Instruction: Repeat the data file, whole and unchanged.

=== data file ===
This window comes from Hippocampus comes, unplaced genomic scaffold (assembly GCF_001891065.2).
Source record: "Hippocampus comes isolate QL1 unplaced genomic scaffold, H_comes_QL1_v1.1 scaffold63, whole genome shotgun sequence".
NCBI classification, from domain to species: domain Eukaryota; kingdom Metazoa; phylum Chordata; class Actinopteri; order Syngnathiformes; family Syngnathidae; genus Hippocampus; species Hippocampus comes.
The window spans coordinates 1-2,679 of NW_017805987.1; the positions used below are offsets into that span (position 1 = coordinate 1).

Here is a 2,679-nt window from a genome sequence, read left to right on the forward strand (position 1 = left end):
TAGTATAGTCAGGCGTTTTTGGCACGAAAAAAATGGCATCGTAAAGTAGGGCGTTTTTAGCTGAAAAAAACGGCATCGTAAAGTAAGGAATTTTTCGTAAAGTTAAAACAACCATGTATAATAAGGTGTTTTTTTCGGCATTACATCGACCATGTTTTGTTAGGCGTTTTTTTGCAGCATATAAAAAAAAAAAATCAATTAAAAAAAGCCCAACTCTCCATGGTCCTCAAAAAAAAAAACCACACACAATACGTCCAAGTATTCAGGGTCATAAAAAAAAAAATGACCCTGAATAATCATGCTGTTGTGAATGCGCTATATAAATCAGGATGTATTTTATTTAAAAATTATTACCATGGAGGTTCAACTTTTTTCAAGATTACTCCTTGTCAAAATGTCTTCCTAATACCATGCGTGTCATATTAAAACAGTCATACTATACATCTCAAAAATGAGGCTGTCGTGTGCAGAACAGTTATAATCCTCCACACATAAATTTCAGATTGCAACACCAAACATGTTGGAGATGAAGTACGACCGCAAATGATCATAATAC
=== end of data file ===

This window comes from Hippocampus comes, unplaced genomic scaffold (assembly GCF_001891065.2).
Source record: "Hippocampus comes isolate QL1 unplaced genomic scaffold, H_comes_QL1_v1.1 scaffold63, whole genome shotgun sequence".
NCBI classification, from domain to species: domain Eukaryota; kingdom Metazoa; phylum Chordata; class Actinopteri; order Syngnathiformes; family Syngnathidae; genus Hippocampus; species Hippocampus comes.
The window spans coordinates 1-2,679 of NW_017805987.1; the positions used below are offsets into that span (position 1 = coordinate 1).

Here is a 2,679-nt window from a genome sequence, read left to right on the forward strand (position 1 = left end):
TAGTATAGTCAGGCGTTTTTGGCACGAAAAAAATGGCATCGTAAAGTAGGGCGTTTTTAGCTGAAAAAAACGGCATCGTAAAGTAAGGAATTTTTCGTAAAGTTAAAACAACCATGTATAATAAGGTGTTTTTTTCGGCATTACATCGACCATGTTTTGTTAGGCGTTTTTTTGCAGCATATAAAAAAAAAAAATCAATTAAAAAAAGCCCAACTCTCCATGGTCCTCAAAAAAAAAAACCACACACAATACGTCCAAGTATTCAGGGTCATAAAAAAAAAAATGACCCTGAATAATCATGCTGTTGTGAATGCGCTATATAAATCAGGATGTATTTTATTTAAAAATTATTACCATGGAGGTTCAACTTTTTTCAAGATTACTCCTTGTCAAAATGTCTTCCTAATACCATGCGTGTCATATTAAAACAGTCATACTATACATCTCAAAAATGAGGCTGTCGTGTGCAGAACAGTTATAATCCTCCACACATAAATTTCAGATTGCAACACCAAACATGTTGGAGATGAAGTACGACCGCAAATGATCATAATAC